This is a .NET library that makes it easy to use the Steam Web API. It conveniently wraps around all of the JSON data and ugly API details with clean methods, structures and classes.
Please refer here for details regarding the Steam Web API, its endpoints, and how this library consumes them.
About this Library
This library was created to address the (at times) awful nature of the Steam Web API. Many of the exposed endpoints have little to no documentation on the parameters and absolutely no documentation on any of the responses. In addition, many of the endpoints do not follow any type of coding convention as it appears that different developers created different endpoints without collaborating with one another.
For example, some responses have a containing "response" object while others have a containing "result" object. To make it worse, some have a containing "results" or "responses" or "applist" or "playerstats" object or a number of other unconventional choices.
Instead of stressing about parsing the ugly JSON responses yourself, just use this library to make a method call and get back a response with everything in a more C#/.NET style. These are the rules on which the library was built:
- Make the library as easy and user friendly as possible.
- Document everything as thoroughly as possible.
- Standardize all property names on returned JSON objects.
- Deserialize UNIX TimeStamps to
- Deserialize "types" into
- Clean up some of the more egregious JSON responses where JSON arrays should have been used but weren't.
- Offer a sane way of handling the various representations and conversions of Steam ID by offering a SteamId class.
- Handles legacy, modern, and 64-bit Steam Id representations
Install the Library from NuGet
See the library in the NuGet gallery here. You can install the library into your project directly from the package manager.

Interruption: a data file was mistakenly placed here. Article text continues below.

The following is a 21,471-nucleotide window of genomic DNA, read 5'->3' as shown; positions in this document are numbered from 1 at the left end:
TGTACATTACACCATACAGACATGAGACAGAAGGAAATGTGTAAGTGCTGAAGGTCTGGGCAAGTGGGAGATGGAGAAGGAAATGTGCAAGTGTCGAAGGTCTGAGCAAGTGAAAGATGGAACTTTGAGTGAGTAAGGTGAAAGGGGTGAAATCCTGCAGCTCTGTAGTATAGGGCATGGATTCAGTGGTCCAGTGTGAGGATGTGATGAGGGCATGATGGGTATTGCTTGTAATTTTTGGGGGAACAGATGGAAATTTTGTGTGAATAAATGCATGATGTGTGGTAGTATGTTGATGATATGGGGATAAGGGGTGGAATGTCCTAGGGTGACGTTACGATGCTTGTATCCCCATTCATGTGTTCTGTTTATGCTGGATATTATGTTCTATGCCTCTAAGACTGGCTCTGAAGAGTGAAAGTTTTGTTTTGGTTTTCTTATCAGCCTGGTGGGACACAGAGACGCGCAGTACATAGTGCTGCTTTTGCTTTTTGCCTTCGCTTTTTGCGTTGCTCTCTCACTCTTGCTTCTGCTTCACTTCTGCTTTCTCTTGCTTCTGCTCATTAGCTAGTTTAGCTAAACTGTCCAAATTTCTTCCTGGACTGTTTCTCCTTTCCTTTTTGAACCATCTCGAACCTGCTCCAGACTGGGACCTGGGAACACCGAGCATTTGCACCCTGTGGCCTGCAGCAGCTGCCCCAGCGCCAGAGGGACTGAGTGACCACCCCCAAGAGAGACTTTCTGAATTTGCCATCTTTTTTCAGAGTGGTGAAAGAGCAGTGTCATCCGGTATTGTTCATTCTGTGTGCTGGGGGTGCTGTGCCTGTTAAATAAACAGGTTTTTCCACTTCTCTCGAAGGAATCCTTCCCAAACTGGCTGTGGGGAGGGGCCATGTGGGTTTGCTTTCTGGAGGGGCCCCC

How Valve's Steam Web API is Architected
Gain a basic understanding of how Valve's Steam Web API is laid out: please see this helper site that I made to more easily describe the available endpoints.
How to Use the Library
- Read the
Aboutsection so you understand why this library exists
- Install the library from NuGet
- Instantiate an object from any class that inherits from
SteamWebInterfacefor whatever endpoint you want to use 1. Requires a Steam Web API developer key. Get one here. KEEP THIS SECRET. 2. Some endpoints require an AppId (such as 440 for Team Fortress 2)
- Call the method with your parameters that you want to use
The library is structured to mirror the endpoint structure. For example, the "DOTA2Econ" class will expose methods to communicate with the "IDOTA2Econ" endpoints.
Each method returns a SteamWebResponse object which contains the following:
|Data||T||Maps to the payload returned by the Steam Web API.|
|ContentLength||long?||Maps to the HTTP ContentLength header.|
|ContentType||string||Maps to the HTTP ContentType header.|
|ContentTypeCharSet||string||Maps to the HTTP ContentType charset header.|
|Expires||DateTimeOffset?||Maps to the HTTP Expires header. Optional.|
|LastModified||DateTimeOffset?||Maps to the HTTP LastModified header. Optional|
// this will map to the ISteamUser endpoint var steamInterface = new SteamUser("<devKeyHere>"); // this will map to ISteamUser/GetPlayerSummaries method in the Steam Web API // see PlayerSummaryResultContainer.cs for response documentation var playerSummaryResponse = await steamInterface.GetPlayerSummaryAsync(<steamIdHere>); var playerSummaryData = playerSummaryResponse.Data; var playerSummaryLastModified = playerSummaryResponse.LastModified; // this will map to ISteamUser/GetFriendsListAsync method in the Steam Web API // see FriendListResultContainer.cs for response documentation var friendsListResponse = await steamInterface.GetFriendsListAsync(<steamIdHere>); var friendsList = friendsListResponse.Data;
Changes from 2.0 to 3.0
In versions previous to 3.0, numerical types were treated as short, int, and long. This caused problems when interacting with the Steam Web API because Valve accepts and returns unsigned numerical types. Instead of constantly reacting to overflows when a specific endpoint would return something outside the bounds of a 32-bit int, I decided to switch all numerical types to their unsigned counterparts.
Changes from 3.0 to 4.0
- .NET Core is now supported.
- All endpoints now return ISteamWebResponse where T is the response payload type. This allows more metadata to be returned with each end point such as HTTP headers and status messages in addition to the response payload.